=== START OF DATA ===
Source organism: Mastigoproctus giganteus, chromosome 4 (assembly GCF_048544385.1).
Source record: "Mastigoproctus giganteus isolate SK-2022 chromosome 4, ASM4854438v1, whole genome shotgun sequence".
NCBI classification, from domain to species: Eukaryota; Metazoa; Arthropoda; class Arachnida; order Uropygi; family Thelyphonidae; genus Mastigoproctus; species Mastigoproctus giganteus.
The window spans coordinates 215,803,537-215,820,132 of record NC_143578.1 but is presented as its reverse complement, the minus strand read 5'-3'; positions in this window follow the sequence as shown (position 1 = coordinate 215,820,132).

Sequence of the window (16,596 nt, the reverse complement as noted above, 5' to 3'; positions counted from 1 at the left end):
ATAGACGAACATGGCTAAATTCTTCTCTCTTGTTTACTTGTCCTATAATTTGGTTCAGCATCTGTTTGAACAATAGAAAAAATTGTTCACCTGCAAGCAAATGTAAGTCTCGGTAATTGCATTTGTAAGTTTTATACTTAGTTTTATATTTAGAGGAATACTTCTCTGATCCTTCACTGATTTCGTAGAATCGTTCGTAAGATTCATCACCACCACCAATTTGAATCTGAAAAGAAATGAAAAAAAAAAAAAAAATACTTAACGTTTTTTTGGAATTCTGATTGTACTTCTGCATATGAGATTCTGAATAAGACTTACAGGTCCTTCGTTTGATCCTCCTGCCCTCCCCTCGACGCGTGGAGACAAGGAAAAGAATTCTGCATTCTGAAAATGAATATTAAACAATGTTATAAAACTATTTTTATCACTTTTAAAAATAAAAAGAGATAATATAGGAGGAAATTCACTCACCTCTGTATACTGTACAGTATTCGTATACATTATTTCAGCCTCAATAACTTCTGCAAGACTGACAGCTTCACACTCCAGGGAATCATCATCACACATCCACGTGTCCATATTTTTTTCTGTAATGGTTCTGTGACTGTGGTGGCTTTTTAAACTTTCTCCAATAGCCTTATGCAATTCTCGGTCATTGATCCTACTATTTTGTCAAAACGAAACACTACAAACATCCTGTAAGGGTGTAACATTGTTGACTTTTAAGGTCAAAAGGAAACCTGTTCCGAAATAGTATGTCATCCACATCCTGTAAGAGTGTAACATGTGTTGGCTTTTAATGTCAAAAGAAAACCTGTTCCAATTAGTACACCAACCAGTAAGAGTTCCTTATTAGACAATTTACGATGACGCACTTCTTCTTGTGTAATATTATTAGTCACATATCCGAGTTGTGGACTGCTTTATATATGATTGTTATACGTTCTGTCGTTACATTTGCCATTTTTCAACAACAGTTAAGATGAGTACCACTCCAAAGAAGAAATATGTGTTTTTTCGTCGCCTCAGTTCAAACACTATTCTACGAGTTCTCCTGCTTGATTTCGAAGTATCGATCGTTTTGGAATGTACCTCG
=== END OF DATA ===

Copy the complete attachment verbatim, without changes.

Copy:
Source organism: Mastigoproctus giganteus, chromosome 4 (assembly GCF_048544385.1).
Source record: "Mastigoproctus giganteus isolate SK-2022 chromosome 4, ASM4854438v1, whole genome shotgun sequence".
NCBI classification, from domain to species: Eukaryota; Metazoa; Arthropoda; class Arachnida; order Uropygi; family Thelyphonidae; genus Mastigoproctus; species Mastigoproctus giganteus.
The window spans coordinates 215,803,537-215,820,132 of record NC_143578.1 but is presented as its reverse complement, the minus strand read 5'-3'; positions in this window follow the sequence as shown (position 1 = coordinate 215,820,132).

Sequence of the window (16,596 nt, the reverse complement as noted above, 5' to 3'; positions counted from 1 at the left end):
ATAGACGAACATGGCTAAATTCTTCTCTCTTGTTTACTTGTCCTATAATTTGGTTCAGCATCTGTTTGAACAATAGAAAAAATTGTTCACCTGCAAGCAAATGTAAGTCTCGGTAATTGCATTTGTAAGTTTTATACTTAGTTTTATATTTAGAGGAATACTTCTCTGATCCTTCACTGATTTCGTAGAATCGTTCGTAAGATTCATCACCACCACCAATTTGAATCTGAAAAGAAATGAAAAAAAAAAAAAAAATACTTAACGTTTTTTTGGAATTCTGATTGTACTTCTGCATATGAGATTCTGAATAAGACTTACAGGTCCTTCGTTTGATCCTCCTGCCCTCCCCTCGACGCGTGGAGACAAGGAAAAGAATTCTGCATTCTGAAAATGAATATTAAACAATGTTATAAAACTATTTTTATCACTTTTAAAAATAAAAAGAGATAATATAGGAGGAAATTCACTCACCTCTGTATACTGTACAGTATTCGTATACATTATTTCAGCCTCAATAACTTCTGCAAGACTGACAGCTTCACACTCCAGGGAATCATCATCACACATCCACGTGTCCATATTTTTTTCTGTAATGGTTCTGTGACTGTGGTGGCTTTTTAAACTTTCTCCAATAGCCTTATGCAATTCTCGGTCATTGATCCTACTATTTTGTCAAAACGAAACACTACAAACATCCTGTAAGGGTGTAACATTGTTGACTTTTAAGGTCAAAAGGAAACCTGTTCCGAAATAGTATGTCATCCACATCCTGTAAGAGTGTAACATGTGTTGGCTTTTAATGTCAAAAGAAAACCTGTTCCAATTAGTACACCAACCAGTAAGAGTTCCTTATTAGACAATTTACGATGACGCACTTCTTCTTGTGTAATATTATTAGTCACATATCCGAGTTGTGGACTGCTTTATATATGATTGTTATACGTTCTGTCGTTACATTTGCCATTTTTCAACAACAGTTAAGATGAGTACCACTCCAAAGAAGAAATATGTGTTTTTTCGTCGCCTCAGTTCAAACACTATTCTACGAGTTCTCCTGCTTGATTTCGAAGTATCGATCGTTTTGGAATGTACCTCG